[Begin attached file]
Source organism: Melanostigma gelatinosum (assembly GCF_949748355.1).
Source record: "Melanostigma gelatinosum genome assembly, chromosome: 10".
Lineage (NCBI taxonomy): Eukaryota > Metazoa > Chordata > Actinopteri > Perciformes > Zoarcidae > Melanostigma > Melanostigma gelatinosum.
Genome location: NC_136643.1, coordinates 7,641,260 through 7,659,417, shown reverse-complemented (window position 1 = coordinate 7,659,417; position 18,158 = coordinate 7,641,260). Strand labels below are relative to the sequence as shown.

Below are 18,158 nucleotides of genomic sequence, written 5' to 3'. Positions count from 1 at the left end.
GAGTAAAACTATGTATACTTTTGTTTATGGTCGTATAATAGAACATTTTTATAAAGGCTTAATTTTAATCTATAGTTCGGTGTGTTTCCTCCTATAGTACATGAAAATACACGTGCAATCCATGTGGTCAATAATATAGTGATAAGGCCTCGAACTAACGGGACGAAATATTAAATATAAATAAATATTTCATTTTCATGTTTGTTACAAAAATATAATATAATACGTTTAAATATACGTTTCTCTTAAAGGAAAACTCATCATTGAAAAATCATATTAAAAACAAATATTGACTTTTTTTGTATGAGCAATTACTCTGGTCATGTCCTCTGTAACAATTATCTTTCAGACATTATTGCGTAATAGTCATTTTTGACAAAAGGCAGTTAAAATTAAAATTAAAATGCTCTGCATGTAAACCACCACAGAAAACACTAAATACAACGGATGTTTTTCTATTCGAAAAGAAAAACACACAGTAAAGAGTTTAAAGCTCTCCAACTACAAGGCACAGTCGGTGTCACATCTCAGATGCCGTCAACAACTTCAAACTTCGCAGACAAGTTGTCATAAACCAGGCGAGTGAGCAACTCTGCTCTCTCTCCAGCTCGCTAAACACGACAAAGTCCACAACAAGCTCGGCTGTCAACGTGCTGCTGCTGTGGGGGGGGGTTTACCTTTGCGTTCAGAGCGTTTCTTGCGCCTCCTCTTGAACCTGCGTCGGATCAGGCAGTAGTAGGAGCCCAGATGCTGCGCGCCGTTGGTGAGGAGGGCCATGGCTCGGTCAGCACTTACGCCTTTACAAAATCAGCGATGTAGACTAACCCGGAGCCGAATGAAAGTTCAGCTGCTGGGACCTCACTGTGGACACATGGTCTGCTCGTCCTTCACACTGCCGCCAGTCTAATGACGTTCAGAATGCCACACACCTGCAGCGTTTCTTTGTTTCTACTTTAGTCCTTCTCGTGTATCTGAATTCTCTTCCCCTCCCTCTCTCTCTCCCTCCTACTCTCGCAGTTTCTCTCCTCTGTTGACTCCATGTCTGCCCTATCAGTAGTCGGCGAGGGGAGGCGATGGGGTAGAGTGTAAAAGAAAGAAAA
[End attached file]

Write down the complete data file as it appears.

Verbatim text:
Source organism: Melanostigma gelatinosum (assembly GCF_949748355.1).
Source record: "Melanostigma gelatinosum genome assembly, chromosome: 10".
Lineage (NCBI taxonomy): Eukaryota > Metazoa > Chordata > Actinopteri > Perciformes > Zoarcidae > Melanostigma > Melanostigma gelatinosum.
Genome location: NC_136643.1, coordinates 7,641,260 through 7,659,417, shown reverse-complemented (window position 1 = coordinate 7,659,417; position 18,158 = coordinate 7,641,260). Strand labels below are relative to the sequence as shown.

Below are 18,158 nucleotides of genomic sequence, written 5' to 3'. Positions count from 1 at the left end.
GAGTAAAACTATGTATACTTTTGTTTATGGTCGTATAATAGAACATTTTTATAAAGGCTTAATTTTAATCTATAGTTCGGTGTGTTTCCTCCTATAGTACATGAAAATACACGTGCAATCCATGTGGTCAATAATATAGTGATAAGGCCTCGAACTAACGGGACGAAATATTAAATATAAATAAATATTTCATTTTCATGTTTGTTACAAAAATATAATATAATACGTTTAAATATACGTTTCTCTTAAAGGAAAACTCATCATTGAAAAATCATATTAAAAACAAATATTGACTTTTTTTGTATGAGCAATTACTCTGGTCATGTCCTCTGTAACAATTATCTTTCAGACATTATTGCGTAATAGTCATTTTTGACAAAAGGCAGTTAAAATTAAAATTAAAATGCTCTGCATGTAAACCACCACAGAAAACACTAAATACAACGGATGTTTTTCTATTCGAAAAGAAAAACACACAGTAAAGAGTTTAAAGCTCTCCAACTACAAGGCACAGTCGGTGTCACATCTCAGATGCCGTCAACAACTTCAAACTTCGCAGACAAGTTGTCATAAACCAGGCGAGTGAGCAACTCTGCTCTCTCTCCAGCTCGCTAAACACGACAAAGTCCACAACAAGCTCGGCTGTCAACGTGCTGCTGCTGTGGGGGGGGGTTTACCTTTGCGTTCAGAGCGTTTCTTGCGCCTCCTCTTGAACCTGCGTCGGATCAGGCAGTAGTAGGAGCCCAGATGCTGCGCGCCGTTGGTGAGGAGGGCCATGGCTCGGTCAGCACTTACGCCTTTACAAAATCAGCGATGTAGACTAACCCGGAGCCGAATGAAAGTTCAGCTGCTGGGACCTCACTGTGGACACATGGTCTGCTCGTCCTTCACACTGCCGCCAGTCTAATGACGTTCAGAATGCCACACACCTGCAGCGTTTCTTTGTTTCTACTTTAGTCCTTCTCGTGTATCTGAATTCTCTTCCCCTCCCTCTCTCTCTCCCTCCTACTCTCGCAGTTTCTCTCCTCTGTTGACTCCATGTCTGCCCTATCAGTAGTCGGCGAGGGGAGGCGATGGGGTAGAGTGTAAAAGAAAGAAAA